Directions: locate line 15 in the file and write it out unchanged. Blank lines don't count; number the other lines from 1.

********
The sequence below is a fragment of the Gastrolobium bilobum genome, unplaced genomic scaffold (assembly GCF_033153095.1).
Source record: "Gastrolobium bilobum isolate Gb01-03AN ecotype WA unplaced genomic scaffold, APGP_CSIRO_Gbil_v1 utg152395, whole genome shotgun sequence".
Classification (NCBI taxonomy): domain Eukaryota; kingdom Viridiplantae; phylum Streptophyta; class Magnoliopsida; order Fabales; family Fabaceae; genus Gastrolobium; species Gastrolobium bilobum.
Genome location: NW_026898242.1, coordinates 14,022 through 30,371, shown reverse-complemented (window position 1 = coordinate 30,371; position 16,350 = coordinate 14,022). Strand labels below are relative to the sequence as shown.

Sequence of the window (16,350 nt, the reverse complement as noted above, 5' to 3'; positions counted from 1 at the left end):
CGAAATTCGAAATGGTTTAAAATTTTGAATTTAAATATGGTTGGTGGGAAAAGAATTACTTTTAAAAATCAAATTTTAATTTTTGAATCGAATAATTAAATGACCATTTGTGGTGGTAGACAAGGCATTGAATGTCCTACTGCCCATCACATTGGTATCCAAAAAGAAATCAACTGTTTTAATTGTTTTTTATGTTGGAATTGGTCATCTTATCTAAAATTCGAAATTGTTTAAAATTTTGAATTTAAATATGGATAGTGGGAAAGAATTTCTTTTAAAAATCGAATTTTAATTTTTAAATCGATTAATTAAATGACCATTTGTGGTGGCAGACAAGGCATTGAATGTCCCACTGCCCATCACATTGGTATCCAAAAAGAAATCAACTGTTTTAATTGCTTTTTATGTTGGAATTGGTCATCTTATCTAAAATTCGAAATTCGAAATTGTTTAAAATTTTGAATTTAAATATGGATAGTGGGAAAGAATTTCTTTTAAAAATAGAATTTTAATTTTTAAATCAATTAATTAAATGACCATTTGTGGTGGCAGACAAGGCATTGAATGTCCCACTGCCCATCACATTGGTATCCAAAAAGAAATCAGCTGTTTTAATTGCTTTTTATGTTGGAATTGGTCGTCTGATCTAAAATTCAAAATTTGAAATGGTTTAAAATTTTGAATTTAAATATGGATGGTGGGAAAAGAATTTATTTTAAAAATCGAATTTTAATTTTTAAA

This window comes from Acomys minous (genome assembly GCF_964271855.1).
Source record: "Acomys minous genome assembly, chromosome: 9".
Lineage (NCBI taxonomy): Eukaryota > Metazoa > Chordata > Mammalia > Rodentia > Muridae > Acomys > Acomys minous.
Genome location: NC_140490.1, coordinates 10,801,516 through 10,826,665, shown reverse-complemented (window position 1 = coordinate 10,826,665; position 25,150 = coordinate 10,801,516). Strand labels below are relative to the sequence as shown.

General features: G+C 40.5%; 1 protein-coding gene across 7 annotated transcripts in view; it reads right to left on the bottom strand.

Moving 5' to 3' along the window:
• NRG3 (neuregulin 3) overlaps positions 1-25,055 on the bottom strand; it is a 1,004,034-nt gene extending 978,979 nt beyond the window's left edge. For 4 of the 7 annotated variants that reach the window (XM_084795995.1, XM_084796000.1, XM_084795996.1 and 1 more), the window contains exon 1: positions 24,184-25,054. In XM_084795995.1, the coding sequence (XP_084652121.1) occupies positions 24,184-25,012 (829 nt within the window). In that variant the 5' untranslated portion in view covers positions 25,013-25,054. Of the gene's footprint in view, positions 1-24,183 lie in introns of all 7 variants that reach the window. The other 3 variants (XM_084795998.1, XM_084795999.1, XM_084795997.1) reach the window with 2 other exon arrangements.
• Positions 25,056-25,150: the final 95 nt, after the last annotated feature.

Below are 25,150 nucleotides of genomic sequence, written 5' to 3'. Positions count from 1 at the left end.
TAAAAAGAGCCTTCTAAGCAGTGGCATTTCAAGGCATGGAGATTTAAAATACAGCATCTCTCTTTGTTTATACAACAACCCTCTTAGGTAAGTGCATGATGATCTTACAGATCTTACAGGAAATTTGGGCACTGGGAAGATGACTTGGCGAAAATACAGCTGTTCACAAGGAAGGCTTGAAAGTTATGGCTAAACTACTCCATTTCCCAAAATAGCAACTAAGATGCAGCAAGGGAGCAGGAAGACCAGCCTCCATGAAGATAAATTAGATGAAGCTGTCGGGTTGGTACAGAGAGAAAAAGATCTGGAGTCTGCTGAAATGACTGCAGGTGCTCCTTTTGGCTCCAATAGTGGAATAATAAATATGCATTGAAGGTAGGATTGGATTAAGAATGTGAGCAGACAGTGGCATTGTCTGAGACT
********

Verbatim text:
Below are 25,150 nucleotides of genomic sequence, written 5' to 3'. Positions count from 1 at the left end.